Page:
[Haskell-cafe] WG:

Francesco Ariis fa-ml at ariis.it
Wed Aug 15 21:27:29 UTC 2018

Hello Steafan,

On Wed, Aug 15, 2018 at 09:06:40PM +0000, Stefan Chacko wrote:
>   1.  What is the use of making definitions compared to having no
> definitions? Is it just like a comment for documation or does it really
> make a difference in compiling the code?

Writing signatures is always useful:

    - to prototype (and let the compiler complain about wrong types)
    - to restrict a function to some types only, e.g.

        intHead :: [Int] -> Int
        intHead is = head is

    - to have an immediate, clear, verifiable documentation near the

>   2.  What does the arrow(->) mean in such a definition? [...]
> For example there is sumWithL :: [Int] -> Int -> Int

`[Int] -> Int -> Int` can be (with great approximation) be read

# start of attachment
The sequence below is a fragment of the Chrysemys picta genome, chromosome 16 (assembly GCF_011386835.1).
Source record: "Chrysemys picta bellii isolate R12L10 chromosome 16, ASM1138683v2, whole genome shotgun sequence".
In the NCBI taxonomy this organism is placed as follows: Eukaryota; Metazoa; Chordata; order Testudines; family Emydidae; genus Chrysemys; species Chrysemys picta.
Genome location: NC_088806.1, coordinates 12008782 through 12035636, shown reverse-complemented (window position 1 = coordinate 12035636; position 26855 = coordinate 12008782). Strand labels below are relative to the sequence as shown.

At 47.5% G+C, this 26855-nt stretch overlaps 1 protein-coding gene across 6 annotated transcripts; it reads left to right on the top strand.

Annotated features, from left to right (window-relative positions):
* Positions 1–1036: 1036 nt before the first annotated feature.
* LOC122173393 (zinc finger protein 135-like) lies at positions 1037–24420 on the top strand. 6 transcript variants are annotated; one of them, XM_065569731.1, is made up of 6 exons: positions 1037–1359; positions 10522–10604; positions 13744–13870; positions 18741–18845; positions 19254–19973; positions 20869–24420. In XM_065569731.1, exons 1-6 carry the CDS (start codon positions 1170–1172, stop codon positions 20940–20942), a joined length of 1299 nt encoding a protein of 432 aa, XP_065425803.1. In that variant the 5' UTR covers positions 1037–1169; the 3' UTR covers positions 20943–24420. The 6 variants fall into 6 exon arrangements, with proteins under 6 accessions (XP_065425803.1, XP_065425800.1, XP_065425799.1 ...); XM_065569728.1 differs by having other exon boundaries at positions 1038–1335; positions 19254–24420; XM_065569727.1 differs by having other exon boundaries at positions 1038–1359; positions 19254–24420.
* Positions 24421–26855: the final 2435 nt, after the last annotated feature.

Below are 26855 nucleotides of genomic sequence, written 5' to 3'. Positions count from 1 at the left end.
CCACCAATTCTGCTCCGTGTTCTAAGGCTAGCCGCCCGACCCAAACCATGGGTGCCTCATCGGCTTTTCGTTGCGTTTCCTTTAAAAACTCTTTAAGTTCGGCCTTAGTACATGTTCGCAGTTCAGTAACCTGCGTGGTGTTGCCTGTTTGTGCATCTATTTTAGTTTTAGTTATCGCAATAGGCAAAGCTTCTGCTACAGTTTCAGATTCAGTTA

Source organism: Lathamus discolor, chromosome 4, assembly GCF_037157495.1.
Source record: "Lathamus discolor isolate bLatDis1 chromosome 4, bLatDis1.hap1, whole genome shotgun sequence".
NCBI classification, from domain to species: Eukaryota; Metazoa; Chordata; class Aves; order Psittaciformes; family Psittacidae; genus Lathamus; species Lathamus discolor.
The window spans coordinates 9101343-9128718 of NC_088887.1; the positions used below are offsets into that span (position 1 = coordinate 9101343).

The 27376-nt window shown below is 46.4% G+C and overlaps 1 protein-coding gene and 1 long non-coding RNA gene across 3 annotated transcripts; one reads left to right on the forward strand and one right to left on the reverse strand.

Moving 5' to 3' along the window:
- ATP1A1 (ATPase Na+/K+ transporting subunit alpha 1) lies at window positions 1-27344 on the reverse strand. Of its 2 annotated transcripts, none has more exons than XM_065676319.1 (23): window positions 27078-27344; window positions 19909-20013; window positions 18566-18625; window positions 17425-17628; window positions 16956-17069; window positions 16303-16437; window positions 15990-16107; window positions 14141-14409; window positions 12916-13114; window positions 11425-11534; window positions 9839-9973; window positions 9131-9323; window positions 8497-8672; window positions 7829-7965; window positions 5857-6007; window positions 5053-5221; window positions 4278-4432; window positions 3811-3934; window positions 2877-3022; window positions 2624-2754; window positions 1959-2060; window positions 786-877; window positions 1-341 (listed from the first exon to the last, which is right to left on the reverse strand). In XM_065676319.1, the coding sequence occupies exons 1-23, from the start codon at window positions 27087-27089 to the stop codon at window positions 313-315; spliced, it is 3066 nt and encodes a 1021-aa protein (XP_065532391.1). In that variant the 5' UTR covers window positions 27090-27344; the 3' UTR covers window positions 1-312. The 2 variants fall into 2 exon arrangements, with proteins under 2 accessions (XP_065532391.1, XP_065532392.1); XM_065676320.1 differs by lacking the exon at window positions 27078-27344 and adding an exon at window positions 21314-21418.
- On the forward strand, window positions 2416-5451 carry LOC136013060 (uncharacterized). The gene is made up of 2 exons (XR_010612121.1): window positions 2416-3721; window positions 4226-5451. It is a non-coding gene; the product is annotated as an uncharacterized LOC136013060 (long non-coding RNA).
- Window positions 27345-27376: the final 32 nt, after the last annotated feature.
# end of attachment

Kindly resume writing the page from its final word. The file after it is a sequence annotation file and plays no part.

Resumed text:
"this function takes two arguments, `[Int]` and `Int`, to return
an `Int`.
More precisely, if you provide `[Int]` you'll get back a function
that takes an Int to return one Int (Int -> Int), and if you
(finally) pass an Int to that, you receive the final result.

>   1.  Why do we use clinches in such definitions. I concluded
> you need clinches if a function is not associative

(->) (called `function application`) associates to the right, so

    sumWithL :: [Int] -> Int -> Int

is equal to

    sumWithL :: [Int] -> (Int -> Int)

If you want a function that takes a function `[Int] -> Int` to return
an Int you got to put parentheses:

    sumWithL :: ([Int] -> Int) -> Int

Hope it was clear!

p.s. haskell at haskell.org is for announcements only, so I am removing it
from cc.

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